Is the digital double posing as you stealing your cash?
When we go online to tweet, post, like, email or chat we surrender small pieces of our identity as we do so - a surname here, a nickname there, the name of our favourite pet.
These tidbits of data seem harmless by themselves because they are spread thinly across many different places. It would be impossible to tie them together and turn them against you, wouldn't it?
No. Not at all.
Cyber-thieves are getting very good at compiling all these pieces of you and adding to them to other stolen data to create a shadowy whole, a digital double or doppelganger; a phantom copy of you living in cyberspace.
They can then use these phantom identities to steal your cash, buy things, and apply for loans, mortgages and state benefits.
Identity fraud in numbers
cost to UK economy each year
114,000 UK cases in 2014
4 million UK cases overall
41% of all fraud is ID fraud
82% committed online
The fullz monty
These thieves and fraudsters have a growing appetite for what are known as "fullz", says Ryan Wilk, a director at security firm NuData Security, which has studied how those pieces of personal data are bought and sold.
As the name implies, fullz are complete data profiles of potential victims.
"They take chunks of data about a person and see how it can better be substantiated so they can add more value to it," he says.
A fullz profile might include your:
- social security number
- name and address
- date of birth
- phone number
- credit card number
- local bank branch name and sort code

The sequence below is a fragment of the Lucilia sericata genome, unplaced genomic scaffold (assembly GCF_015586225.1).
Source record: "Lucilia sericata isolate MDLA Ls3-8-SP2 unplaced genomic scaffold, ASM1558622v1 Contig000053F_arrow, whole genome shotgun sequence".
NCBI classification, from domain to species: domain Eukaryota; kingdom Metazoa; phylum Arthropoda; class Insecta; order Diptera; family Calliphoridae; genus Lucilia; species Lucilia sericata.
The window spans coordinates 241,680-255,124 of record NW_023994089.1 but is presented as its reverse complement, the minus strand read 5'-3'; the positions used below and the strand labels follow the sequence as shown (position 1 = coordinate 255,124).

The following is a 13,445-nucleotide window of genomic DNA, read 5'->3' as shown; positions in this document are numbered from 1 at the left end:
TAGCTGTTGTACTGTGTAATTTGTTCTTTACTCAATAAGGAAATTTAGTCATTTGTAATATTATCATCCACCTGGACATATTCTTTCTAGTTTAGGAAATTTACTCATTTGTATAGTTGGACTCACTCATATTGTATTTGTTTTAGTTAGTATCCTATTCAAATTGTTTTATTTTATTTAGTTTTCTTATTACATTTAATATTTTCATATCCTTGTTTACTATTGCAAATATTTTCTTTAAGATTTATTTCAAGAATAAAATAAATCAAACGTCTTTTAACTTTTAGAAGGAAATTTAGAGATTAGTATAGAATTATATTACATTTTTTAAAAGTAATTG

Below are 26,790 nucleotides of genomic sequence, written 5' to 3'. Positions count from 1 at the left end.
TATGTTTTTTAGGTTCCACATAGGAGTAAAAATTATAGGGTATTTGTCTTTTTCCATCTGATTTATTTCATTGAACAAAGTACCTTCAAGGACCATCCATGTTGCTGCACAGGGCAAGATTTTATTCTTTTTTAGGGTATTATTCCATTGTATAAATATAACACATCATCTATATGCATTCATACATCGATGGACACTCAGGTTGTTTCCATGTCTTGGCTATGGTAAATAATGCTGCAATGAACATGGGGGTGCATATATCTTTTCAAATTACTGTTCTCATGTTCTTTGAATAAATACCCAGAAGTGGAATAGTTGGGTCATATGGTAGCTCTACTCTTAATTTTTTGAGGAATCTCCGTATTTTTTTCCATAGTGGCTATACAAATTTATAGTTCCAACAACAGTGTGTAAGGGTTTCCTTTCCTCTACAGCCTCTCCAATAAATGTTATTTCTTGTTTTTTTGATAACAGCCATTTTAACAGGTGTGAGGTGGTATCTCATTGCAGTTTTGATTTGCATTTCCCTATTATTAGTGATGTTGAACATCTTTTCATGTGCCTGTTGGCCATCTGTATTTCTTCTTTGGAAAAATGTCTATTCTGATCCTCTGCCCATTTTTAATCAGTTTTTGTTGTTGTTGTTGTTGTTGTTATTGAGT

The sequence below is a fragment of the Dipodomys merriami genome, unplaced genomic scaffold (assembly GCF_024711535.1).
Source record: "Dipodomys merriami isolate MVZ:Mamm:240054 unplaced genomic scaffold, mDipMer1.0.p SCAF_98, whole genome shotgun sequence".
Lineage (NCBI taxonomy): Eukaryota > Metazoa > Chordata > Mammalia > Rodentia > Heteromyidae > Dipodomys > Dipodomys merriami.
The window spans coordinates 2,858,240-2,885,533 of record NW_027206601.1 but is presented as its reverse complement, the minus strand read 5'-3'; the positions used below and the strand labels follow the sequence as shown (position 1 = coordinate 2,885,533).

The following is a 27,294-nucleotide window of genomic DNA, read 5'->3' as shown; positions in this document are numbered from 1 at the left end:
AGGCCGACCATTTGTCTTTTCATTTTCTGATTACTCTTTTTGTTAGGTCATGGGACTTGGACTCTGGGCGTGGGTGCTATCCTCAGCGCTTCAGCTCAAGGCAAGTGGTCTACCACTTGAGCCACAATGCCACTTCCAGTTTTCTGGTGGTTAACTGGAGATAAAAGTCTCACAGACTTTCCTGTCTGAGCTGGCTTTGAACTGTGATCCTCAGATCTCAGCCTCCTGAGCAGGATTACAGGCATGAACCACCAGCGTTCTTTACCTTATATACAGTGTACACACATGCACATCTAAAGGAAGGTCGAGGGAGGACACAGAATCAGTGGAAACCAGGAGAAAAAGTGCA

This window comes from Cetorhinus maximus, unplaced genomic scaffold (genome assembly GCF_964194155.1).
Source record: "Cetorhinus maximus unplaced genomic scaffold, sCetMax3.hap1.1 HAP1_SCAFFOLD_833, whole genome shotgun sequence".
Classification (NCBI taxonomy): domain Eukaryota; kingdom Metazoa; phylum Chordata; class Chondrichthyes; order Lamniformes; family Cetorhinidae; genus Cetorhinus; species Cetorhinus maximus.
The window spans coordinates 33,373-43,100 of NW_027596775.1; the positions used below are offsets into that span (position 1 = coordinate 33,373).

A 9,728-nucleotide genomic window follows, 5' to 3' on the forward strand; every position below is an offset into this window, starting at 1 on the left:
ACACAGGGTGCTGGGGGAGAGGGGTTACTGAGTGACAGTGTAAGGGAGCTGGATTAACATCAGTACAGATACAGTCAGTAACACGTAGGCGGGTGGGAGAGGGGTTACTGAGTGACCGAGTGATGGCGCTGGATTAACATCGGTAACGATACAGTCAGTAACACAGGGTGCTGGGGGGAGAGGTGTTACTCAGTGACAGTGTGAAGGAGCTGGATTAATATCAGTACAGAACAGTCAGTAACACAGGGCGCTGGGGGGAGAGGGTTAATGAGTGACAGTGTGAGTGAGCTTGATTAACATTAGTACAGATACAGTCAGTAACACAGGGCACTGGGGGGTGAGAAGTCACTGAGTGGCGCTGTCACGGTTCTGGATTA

- bank account number
- social media likes and dislikes
The more complete the profile the higher the price it can fetch on the black market. A stolen credit card number, for example, will sell for a dollar or so, but a fullz will go for $27-$100 (£17-£64).
"Credit cards are very valuable on day zero, but as the days go by the value goes down quickly," says Mr Wilk.
By contrast, fullz have a longer shelf life and give fraudsters more places where the information can be used and abused.
NuData estimates that more than 675 million data records have gone astray in the US in the last 10 years, either because hackers have managed to bypass companies' security systems and raid their databases, or simply because a company has mislaid them.
"Breaches are just one part of the whole supply chain," says Mr Wilk.
They give the bad guys a massive pool of data to trawl through when compiling those fullz. They look for overlaps between data from different breaches to see if someone uses the same login name, password or other identifier on different sites and services.
Sometimes, he says, websites and companies inadvertently help this sifting process because of the way their online login systems work.
Many respond to a failed login attempt with an error message that reveals if a valid email address or name was used. Many cyber-thieves use these as a first stop filtering system to weed out the bogus addresses as they compile their fullz.